Plug-n-Hack

Simon Bennetts

Plug-n-Hack Overview

Plug-n-Hack (PnH) is a proposed standard from the Mozilla security team for defining how security tools can interact with browsers in a more useful and usable way.

Security researchers commonly use security tools in conjunction with browsers, but until now direct integration has required writing platform and browser specific extensions.

Configuring a browser to work with a security tool can be a non-trivial process, and this can discourage people with less experience from using such tools. This can include application developers and testers, exactly the sort of people we would like to use these tools more!

For example, to configure a browser to use an intercepting proxy that can handle HTTPS traffic, the user must typically:

  • Configure their browser to proxy via the tool
  • Configure the tool to proxy via their corporate proxy
  • Import the tool’s SSL certificate into their browser

If any of these steps are carried out incorrectly then the browser will typically fail to connect to any website – debugging such problems can be frustrating and time-consuming.

Without integration between security tools and browsers, a user must often switch between the tool and their browser several times to perform a simple task, such as intercepting an HTTP(S) request.

PnH allows security tools to declare the functionality that they support which is suitable for invoking directly from the browser.

A browser that supports PnH can then allow the user to invoke such functionality without having to switch to and from the tool.

While some of the PnH capabilities do have a fixed meaning, particularly around proxy configuration, most of the capabilities are completely generic, allowing tools to expose whatever functionality they want.

Implementing the above features in Firefox and the tools that we work on and support gives our team an advantage, however we believe that opening up such capabilities to all browsers and all security tools is much more useful for security researchers and application developers and testers.

As a result we have designed and developed the PnH protocol to be both browser and tool independent. The current protocol and Firefox implementation are released under the Mozilla Public License 2.0 which means it can be incorporated in commercial tools without charge.

Phase 1

PnH phase 1 allows easier integration and defines how security tools can advertise their capabilities to browsers.

To support PnH-1 security tools provide a manifest over HTTP(S) which defines the capabilities that the browser can make use of.

It is up to the tool authors to decide how the URL of the manifest is publicised.

An example manifest (for OWASP ZAP) is:

{
  "toolName":"OWASP ZAP",
  "protocolVersion":"0.2",
  "features":{
    "proxy":{
      "PAC":"http://localhost:8080/proxy.pac",
      "CACert":"http://localhost:8080/OTHER/core/other/rootcert/"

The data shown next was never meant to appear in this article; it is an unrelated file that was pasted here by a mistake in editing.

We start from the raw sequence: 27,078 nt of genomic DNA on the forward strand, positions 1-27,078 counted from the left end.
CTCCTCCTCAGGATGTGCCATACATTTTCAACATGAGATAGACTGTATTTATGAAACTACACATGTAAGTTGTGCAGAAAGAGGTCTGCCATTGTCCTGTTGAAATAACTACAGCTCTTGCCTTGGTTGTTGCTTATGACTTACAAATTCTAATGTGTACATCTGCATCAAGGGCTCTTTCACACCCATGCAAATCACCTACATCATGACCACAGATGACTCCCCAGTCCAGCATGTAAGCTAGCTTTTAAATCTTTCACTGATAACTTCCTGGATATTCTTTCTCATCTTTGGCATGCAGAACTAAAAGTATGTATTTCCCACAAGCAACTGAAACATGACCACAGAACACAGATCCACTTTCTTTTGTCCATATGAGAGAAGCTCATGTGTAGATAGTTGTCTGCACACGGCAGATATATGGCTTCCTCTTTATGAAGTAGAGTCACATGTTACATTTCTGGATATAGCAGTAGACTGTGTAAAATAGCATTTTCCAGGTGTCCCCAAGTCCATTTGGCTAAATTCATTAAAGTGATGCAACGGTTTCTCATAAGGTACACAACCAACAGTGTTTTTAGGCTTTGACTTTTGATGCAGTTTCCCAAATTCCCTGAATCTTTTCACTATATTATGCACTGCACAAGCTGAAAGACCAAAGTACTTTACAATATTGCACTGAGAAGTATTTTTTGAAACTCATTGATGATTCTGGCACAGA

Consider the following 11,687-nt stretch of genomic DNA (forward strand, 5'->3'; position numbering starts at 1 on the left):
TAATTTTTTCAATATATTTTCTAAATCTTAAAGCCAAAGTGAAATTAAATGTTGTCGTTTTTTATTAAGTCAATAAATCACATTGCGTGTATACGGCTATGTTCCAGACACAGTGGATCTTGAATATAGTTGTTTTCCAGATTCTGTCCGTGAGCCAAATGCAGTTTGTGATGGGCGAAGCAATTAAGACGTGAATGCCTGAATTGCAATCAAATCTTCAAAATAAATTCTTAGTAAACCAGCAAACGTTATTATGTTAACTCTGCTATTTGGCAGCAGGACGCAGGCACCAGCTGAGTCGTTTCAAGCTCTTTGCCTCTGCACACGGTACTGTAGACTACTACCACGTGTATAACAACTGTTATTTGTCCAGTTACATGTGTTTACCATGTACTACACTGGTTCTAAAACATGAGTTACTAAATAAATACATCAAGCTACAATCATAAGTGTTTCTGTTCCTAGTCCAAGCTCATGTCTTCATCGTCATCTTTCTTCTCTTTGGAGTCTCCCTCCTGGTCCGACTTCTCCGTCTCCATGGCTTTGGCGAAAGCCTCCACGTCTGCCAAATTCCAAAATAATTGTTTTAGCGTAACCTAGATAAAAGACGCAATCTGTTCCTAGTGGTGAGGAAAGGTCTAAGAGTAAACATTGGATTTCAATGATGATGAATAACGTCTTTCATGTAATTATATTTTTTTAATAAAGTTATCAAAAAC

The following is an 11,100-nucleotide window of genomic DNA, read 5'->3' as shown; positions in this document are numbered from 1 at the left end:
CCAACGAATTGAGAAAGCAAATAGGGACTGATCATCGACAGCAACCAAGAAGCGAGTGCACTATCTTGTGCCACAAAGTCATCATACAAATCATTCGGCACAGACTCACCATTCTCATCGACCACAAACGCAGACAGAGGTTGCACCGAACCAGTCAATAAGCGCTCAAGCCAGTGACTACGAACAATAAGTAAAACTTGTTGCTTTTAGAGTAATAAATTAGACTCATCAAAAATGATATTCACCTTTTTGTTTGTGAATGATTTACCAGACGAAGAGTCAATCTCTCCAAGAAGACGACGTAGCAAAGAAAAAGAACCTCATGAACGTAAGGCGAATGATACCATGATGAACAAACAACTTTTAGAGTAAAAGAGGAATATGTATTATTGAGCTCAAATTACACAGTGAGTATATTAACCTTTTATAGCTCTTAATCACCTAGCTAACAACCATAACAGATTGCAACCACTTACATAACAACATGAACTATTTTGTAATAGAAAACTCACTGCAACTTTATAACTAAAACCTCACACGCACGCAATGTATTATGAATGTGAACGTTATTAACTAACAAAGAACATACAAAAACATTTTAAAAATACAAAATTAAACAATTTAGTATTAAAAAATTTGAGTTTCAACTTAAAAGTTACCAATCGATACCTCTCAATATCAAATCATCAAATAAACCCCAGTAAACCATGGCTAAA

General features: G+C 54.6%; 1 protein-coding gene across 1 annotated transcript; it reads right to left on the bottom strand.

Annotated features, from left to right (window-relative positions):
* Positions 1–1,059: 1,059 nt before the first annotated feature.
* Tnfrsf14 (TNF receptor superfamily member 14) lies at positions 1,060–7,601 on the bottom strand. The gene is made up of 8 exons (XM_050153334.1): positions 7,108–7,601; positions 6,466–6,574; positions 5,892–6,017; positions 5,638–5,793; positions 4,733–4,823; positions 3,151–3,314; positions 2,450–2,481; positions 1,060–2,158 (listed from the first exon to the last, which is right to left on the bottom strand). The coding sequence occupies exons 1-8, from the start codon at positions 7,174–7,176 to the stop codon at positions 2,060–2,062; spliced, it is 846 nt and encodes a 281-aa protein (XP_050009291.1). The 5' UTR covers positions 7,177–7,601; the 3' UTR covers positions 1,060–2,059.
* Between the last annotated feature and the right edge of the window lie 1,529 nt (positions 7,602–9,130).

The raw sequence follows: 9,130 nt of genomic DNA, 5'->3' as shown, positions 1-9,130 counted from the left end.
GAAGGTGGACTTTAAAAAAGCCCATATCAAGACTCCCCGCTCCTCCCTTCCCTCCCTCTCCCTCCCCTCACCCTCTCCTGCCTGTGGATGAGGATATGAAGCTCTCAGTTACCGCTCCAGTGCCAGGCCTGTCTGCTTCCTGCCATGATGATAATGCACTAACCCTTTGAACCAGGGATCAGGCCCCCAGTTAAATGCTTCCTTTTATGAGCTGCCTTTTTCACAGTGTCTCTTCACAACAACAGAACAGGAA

},
    "commands":{
      "prefix":"zap",
      "manifest":"http://localhost:8080/OTHER/mitm/other/service/"
    }
  }
}

The top level manifest includes optional links to a proxy PAC and a root CA certificate.

It also optionally links to another manifest which describes the commands the browser can invoke.

An example commands manifest (for OWASP ZAP) is: https://code.google.com/p/zap-extensions/source/browse/branches/beta/src/org/zaproxy/zap/extension/plugnhack/resource/service.json

In Firefox the tool commands will be made available via the Developer Toolbar (GCLI) https://developer.mozilla.org/en-US/docs/Tools/GCLI

A example of how the ZAP commands are currently displayed is:

Note that user specified parameters can be specified for commands, which can either be free text, a static pull down list of options or a dynamic list of options obtained from the tool on demand.

So if you select the “zap scan” command then you will be prompted to select a site from the list of sites currently known to ZAP.

PnH does not specify how tool commands should be displayed, so other browsers are free to display them in different ways.

Phase 2

The next phase of PnH is still being planned but is intended to allow browsers to advertise their capabilities to security tools.

This will allow the tools to obtain information directly from the browser, and even use the browser as an extension of the tool.

If you are interested in working on this aspect then please get in touch.

Get involved

While this project has been started by the Mozilla Security Team and has been validated with Firefox and OWASP ZAP, this is an open project and we welcome involvement from anyone, especially people working on other browsers and security tools.

If you would like to add PnH support to a browser or tool, or even get involved in onward PnH development,  then please get in touch and we will give you whatever assistance we can.

Tools supporting PnH

  • OWASP ZAP 2.2.0: via MITM-conf add-on
    Source code available from: zap-extensions
  • Burp Suite: support coming soon